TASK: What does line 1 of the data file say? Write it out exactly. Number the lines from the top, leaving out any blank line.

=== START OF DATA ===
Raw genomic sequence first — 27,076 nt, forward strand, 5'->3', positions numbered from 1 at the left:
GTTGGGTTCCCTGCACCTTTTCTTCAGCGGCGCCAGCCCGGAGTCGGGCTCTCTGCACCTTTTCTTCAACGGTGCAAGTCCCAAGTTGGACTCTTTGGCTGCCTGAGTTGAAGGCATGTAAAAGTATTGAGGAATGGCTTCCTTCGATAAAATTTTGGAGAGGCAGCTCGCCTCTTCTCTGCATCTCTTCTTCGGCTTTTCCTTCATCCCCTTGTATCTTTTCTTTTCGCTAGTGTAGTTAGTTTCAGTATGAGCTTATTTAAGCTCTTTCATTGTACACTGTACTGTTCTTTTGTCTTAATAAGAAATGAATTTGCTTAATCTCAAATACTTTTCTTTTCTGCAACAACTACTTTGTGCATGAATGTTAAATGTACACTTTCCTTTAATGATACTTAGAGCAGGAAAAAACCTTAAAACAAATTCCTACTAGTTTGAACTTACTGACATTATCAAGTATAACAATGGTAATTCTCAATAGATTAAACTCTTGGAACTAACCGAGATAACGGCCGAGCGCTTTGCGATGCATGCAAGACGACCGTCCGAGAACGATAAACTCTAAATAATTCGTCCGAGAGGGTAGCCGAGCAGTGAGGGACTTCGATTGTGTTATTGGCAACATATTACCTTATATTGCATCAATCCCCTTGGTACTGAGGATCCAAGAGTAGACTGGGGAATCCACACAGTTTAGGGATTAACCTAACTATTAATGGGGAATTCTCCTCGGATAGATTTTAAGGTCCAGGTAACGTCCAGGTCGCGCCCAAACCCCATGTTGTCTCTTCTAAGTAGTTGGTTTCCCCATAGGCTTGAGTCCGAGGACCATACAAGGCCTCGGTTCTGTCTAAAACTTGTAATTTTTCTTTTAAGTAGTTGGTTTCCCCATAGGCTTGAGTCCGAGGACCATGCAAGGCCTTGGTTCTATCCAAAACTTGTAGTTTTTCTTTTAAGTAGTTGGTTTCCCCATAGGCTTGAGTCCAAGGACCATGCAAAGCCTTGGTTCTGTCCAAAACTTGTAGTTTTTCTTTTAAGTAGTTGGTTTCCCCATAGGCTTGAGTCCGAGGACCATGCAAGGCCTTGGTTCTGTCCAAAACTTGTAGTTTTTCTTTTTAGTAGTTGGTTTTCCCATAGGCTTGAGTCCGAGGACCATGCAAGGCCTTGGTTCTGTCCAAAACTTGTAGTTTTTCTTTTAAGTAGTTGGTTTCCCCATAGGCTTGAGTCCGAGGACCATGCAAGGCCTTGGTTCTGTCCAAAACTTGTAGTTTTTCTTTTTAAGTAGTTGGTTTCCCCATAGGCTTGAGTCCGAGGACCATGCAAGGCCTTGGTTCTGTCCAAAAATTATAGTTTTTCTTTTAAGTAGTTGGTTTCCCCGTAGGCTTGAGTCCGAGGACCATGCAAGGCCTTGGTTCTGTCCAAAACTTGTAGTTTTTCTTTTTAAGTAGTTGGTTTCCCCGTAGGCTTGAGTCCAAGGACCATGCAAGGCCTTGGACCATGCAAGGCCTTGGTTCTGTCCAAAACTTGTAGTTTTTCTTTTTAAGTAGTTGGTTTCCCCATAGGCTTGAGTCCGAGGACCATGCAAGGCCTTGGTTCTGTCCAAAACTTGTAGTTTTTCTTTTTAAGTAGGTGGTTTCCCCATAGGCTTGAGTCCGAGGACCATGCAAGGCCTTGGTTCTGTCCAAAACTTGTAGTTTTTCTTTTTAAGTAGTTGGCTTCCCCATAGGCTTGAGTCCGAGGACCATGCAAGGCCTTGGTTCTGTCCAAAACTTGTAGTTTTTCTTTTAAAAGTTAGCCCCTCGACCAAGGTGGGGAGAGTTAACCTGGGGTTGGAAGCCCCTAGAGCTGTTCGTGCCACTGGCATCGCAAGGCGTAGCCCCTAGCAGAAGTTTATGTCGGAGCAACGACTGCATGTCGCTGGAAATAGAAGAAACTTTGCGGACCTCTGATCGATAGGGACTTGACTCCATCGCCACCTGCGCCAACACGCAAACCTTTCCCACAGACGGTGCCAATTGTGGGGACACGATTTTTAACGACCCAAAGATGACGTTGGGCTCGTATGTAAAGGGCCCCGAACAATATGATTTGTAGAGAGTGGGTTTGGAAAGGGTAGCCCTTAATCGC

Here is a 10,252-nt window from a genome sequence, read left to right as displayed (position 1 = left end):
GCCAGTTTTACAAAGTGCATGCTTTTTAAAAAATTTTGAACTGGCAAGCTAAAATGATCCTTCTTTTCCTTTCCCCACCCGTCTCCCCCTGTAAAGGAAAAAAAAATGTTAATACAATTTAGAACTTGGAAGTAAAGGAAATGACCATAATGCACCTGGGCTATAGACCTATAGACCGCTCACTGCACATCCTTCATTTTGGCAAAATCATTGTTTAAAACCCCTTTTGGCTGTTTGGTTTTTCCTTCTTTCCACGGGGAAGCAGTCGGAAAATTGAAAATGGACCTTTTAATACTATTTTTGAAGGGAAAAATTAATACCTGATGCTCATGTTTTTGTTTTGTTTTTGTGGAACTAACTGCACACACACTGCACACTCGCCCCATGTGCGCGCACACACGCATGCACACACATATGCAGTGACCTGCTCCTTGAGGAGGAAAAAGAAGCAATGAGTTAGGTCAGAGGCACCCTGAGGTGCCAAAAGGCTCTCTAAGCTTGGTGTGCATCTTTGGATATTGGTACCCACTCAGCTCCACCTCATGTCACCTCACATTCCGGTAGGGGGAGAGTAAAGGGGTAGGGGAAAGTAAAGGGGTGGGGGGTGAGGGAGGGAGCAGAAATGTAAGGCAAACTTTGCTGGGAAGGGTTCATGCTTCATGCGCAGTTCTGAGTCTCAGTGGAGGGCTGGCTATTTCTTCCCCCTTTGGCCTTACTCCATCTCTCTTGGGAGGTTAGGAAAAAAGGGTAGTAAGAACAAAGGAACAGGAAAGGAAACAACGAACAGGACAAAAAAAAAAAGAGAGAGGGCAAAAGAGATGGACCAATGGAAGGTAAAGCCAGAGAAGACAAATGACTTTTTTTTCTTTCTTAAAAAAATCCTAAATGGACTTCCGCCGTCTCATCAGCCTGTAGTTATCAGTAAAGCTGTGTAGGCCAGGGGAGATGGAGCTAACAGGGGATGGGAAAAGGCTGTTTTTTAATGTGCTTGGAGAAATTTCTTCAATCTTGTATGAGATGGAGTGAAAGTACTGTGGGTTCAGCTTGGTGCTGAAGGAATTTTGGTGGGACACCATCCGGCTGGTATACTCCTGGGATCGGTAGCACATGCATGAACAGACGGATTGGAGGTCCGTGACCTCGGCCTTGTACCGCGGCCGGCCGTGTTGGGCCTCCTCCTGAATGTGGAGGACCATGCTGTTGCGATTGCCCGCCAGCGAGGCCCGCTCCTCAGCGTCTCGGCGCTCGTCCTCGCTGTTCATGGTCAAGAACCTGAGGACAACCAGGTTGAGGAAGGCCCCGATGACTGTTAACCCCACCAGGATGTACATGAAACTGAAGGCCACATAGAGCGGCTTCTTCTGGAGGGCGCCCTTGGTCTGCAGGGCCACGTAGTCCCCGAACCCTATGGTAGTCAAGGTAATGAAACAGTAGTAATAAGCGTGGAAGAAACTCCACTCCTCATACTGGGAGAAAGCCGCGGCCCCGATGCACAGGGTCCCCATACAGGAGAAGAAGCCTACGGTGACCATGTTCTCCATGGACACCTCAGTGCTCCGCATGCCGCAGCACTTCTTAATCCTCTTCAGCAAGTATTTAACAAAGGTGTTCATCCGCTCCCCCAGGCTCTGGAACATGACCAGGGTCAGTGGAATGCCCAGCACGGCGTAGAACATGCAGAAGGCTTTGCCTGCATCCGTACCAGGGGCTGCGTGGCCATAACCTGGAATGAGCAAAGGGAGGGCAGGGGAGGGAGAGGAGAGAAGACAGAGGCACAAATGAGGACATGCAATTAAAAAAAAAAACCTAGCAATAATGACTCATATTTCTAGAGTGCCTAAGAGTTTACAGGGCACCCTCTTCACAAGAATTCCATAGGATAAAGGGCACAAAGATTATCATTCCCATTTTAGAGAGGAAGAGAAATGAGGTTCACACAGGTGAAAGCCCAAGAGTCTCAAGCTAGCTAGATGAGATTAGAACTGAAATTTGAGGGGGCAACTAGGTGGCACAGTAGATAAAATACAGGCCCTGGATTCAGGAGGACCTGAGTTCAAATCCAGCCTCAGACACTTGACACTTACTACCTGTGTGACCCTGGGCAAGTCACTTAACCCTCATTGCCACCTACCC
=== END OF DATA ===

Raw genomic sequence first — 27,076 nt, forward strand, 5'->3', positions numbered from 1 at the left: